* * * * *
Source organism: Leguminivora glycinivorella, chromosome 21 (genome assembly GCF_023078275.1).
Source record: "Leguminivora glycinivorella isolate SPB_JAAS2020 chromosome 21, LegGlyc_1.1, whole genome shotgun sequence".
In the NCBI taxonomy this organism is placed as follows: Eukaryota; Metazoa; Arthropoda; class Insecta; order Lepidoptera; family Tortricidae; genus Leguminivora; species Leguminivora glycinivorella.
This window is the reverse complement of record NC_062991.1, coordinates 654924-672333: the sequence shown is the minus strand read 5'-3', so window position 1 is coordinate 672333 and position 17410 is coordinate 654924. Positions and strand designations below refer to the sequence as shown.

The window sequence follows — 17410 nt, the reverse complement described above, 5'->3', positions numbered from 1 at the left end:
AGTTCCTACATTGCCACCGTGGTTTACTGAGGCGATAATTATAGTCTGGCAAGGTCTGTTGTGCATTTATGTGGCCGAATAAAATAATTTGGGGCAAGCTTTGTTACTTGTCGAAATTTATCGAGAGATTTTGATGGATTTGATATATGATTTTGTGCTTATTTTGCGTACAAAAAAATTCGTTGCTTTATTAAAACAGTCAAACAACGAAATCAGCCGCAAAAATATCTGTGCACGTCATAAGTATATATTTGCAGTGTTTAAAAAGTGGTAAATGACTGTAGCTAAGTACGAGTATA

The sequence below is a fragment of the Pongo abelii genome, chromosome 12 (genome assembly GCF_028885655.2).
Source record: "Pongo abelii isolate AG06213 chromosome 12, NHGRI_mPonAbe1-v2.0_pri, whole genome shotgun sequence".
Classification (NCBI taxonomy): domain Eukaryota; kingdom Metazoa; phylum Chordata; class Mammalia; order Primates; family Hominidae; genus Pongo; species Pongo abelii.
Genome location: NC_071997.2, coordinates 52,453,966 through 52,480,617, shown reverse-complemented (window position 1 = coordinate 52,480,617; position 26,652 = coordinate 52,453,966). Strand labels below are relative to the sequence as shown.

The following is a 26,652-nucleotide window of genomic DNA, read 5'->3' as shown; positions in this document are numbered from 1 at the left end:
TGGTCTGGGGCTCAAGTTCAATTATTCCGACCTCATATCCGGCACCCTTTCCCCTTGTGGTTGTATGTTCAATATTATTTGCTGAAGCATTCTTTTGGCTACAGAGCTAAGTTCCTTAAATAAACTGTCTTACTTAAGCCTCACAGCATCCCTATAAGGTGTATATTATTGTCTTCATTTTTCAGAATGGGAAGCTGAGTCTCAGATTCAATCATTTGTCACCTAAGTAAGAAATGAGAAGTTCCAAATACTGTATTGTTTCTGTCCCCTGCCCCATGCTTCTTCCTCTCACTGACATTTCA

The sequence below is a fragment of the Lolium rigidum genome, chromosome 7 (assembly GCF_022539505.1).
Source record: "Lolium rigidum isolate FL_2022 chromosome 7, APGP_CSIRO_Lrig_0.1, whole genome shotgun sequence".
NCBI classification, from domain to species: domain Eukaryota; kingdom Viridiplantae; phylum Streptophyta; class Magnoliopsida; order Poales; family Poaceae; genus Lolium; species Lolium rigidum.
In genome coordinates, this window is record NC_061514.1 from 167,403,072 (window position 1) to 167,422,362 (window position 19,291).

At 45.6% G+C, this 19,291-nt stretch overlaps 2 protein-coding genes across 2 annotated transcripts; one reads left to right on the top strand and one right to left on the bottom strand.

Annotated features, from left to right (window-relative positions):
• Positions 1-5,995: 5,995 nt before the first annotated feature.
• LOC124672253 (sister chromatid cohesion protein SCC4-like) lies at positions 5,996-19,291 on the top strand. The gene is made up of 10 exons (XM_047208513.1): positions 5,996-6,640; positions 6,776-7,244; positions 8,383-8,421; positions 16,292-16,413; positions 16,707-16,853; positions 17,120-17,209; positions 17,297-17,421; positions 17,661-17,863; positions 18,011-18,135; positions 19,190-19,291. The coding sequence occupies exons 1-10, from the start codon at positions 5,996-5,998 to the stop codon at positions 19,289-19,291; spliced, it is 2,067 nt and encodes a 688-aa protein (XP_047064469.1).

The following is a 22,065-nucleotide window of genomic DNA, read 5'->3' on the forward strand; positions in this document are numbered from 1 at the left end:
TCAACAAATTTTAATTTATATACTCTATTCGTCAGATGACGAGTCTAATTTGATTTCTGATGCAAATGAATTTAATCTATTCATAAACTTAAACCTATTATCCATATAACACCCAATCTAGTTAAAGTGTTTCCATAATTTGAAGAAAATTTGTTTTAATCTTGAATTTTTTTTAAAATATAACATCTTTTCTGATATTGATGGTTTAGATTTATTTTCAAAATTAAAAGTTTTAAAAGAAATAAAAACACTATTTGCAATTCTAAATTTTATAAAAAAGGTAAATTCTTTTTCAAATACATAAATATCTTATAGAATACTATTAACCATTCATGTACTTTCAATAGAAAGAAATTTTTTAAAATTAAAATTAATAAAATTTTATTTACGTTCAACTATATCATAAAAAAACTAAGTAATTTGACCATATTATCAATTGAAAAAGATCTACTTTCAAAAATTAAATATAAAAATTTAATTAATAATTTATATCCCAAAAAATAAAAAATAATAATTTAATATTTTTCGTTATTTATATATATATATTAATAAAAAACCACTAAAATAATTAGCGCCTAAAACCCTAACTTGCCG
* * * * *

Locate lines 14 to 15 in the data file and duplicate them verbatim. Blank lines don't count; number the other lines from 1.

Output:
Source record: "Lolium rigidum isolate FL_2022 chromosome 7, APGP_CSIRO_Lrig_0.1, whole genome shotgun sequence".
NCBI classification, from domain to species: domain Eukaryota; kingdom Viridiplantae; phylum Streptophyta; class Magnoliopsida; order Poales; family Poaceae; genus Lolium; species Lolium rigidum.